It's pretty shocking that the simple concept of sportsmanship is such a complicated and twisted affair. Maybe it's because I used to play other sports, but it seems like the concept of sportsmanship should be obvious and people need to learn how to lose. What I mean by this is, learn how to lose a match with grace and don't throw a tantrum about somebody's luck or whatever else.
Too often I've been shocked at the public displays of bad mannerisms in public after a loss. Learning HOW to lose is just as important as learning how to play the game. I'll share a story from back when I first started playing Vintage (and indeed, magic itself), without naming names, but I have told this story before so some people know what I'm talking about.
It was my 3rd or 4th tournament overall, and I was slowly getting my Vintage collection together. I had just gotten a Black Lotus and was so excited! However, I had no dual lands and the proxy limit at an event I was going to was 15 cards, and I'd go over the limit since I chose to put my money into the Lotus first! So when I got to the event, I spoke to the person running the event and asked if I could trade my Lotus in for some Dual Lands for the purposes of competing in the event. The organizer was nice to wave me off and tell me not to worry and to go a few cards over the limit since it was obvious I was trying to get down to a zero proxy collection.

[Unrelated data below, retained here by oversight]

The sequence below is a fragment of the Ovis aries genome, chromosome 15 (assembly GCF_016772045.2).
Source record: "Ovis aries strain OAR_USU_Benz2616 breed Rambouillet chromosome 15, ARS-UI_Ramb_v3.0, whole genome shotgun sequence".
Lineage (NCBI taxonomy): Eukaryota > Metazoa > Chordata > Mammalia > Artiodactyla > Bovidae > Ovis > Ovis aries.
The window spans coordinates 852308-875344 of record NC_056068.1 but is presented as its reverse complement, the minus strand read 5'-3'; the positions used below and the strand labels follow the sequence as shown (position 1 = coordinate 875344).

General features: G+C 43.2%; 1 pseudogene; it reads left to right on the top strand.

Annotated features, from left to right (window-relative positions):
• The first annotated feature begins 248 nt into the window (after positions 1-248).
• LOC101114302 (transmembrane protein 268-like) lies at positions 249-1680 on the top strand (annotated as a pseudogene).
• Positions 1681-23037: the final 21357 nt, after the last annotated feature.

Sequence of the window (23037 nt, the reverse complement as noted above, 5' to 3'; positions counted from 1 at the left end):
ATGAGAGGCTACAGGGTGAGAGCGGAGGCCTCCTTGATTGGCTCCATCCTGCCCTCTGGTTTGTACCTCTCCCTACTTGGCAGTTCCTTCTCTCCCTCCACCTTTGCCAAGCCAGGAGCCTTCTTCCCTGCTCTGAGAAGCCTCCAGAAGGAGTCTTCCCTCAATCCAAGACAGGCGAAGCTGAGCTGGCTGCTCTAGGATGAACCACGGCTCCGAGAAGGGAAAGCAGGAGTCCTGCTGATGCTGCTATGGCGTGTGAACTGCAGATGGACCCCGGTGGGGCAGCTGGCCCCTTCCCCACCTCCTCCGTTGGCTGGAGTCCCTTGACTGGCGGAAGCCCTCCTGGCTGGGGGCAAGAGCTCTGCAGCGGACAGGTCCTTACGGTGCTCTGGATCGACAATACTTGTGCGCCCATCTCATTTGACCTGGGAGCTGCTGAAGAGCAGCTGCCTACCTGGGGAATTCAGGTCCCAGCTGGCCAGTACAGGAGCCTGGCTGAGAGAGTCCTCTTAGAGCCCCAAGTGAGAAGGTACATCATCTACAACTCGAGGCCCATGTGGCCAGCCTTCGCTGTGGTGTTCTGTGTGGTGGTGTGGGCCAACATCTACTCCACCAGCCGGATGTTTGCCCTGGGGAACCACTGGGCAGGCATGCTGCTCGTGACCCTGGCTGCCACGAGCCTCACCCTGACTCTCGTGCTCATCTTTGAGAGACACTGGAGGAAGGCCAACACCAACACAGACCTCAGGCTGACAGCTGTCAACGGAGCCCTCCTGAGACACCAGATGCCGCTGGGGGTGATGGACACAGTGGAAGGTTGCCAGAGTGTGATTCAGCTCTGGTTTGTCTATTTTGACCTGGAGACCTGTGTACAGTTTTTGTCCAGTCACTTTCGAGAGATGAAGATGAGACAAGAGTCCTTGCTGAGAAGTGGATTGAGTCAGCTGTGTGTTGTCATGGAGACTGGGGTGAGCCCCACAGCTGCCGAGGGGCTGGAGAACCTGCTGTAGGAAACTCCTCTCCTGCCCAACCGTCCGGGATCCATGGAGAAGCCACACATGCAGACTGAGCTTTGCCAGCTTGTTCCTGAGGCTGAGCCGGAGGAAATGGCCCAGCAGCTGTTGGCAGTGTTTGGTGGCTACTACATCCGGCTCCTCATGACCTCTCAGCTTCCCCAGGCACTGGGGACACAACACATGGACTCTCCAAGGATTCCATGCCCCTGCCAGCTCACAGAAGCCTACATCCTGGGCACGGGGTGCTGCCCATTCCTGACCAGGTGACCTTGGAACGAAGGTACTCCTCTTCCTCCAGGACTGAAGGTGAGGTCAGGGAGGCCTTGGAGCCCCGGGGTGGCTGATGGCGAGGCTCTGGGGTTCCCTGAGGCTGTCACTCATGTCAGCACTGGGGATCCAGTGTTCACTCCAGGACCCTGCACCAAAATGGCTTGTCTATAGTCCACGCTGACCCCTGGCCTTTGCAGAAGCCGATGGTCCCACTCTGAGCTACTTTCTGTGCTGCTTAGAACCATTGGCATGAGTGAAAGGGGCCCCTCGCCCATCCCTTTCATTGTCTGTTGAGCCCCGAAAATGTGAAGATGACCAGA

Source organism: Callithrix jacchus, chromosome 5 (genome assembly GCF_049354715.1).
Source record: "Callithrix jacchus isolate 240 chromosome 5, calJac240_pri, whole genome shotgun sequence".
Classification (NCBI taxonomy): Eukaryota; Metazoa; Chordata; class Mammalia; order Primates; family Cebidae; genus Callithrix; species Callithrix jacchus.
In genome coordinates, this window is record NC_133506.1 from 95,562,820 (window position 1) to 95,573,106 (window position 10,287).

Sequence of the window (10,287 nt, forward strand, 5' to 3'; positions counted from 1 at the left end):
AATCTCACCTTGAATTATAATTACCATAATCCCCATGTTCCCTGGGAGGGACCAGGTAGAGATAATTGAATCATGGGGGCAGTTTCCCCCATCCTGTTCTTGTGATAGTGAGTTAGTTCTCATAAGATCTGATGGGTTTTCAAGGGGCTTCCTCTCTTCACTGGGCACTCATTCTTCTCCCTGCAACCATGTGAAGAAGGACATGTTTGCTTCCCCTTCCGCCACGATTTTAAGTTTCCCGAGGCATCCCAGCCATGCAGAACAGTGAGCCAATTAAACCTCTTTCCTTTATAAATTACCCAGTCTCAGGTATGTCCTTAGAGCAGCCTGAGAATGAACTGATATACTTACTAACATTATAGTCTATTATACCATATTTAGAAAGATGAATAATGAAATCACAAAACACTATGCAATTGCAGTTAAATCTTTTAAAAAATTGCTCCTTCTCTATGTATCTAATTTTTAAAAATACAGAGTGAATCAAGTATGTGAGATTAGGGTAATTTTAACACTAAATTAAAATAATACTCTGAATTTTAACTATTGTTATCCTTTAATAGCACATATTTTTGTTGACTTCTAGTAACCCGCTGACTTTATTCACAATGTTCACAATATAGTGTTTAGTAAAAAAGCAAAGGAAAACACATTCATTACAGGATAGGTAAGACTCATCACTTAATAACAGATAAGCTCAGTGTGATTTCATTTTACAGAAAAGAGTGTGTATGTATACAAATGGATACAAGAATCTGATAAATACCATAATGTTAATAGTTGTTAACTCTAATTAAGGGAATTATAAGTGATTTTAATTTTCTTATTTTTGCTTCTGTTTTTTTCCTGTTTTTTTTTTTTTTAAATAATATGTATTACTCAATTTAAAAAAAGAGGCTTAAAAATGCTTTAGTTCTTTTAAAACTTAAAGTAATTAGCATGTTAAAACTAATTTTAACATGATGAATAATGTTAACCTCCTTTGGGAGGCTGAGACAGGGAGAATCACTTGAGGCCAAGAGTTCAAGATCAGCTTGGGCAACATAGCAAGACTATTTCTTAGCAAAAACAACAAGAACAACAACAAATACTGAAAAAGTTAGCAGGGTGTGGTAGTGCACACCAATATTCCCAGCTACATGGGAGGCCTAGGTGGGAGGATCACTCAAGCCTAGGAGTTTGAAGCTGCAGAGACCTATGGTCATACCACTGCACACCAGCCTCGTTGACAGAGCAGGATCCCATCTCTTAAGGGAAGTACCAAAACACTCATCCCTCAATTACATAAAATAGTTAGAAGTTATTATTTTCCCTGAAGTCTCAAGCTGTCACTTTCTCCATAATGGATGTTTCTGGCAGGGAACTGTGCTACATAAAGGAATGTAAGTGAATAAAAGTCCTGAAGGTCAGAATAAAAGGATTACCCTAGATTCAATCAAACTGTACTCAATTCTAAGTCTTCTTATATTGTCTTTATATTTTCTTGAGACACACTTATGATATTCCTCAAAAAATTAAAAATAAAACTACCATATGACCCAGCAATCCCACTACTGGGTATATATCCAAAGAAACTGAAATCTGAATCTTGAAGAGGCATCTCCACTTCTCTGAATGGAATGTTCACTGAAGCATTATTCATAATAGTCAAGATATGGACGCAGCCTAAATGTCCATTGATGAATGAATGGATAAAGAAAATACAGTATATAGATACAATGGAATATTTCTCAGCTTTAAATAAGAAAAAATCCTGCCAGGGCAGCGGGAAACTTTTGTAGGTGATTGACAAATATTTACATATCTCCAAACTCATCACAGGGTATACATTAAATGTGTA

I was playing in the last round of the event, but wasn't going to quality for top 8 or anything. I had won the first game and he had won the second. We were in the third game and he had seen my lotus but proxied duals and commented on it lightly earlier. In game 3, I had cast my game winning Yawgmoth's Will. My opponent's expression visibly changed and harshly demanded that I show my deck to the judges to see if I was over the proxy limit or not. This was among my first events so I got scared that I had done something wrong. The judge came over, checked my deck and counted my proxies, then went off to the organizer.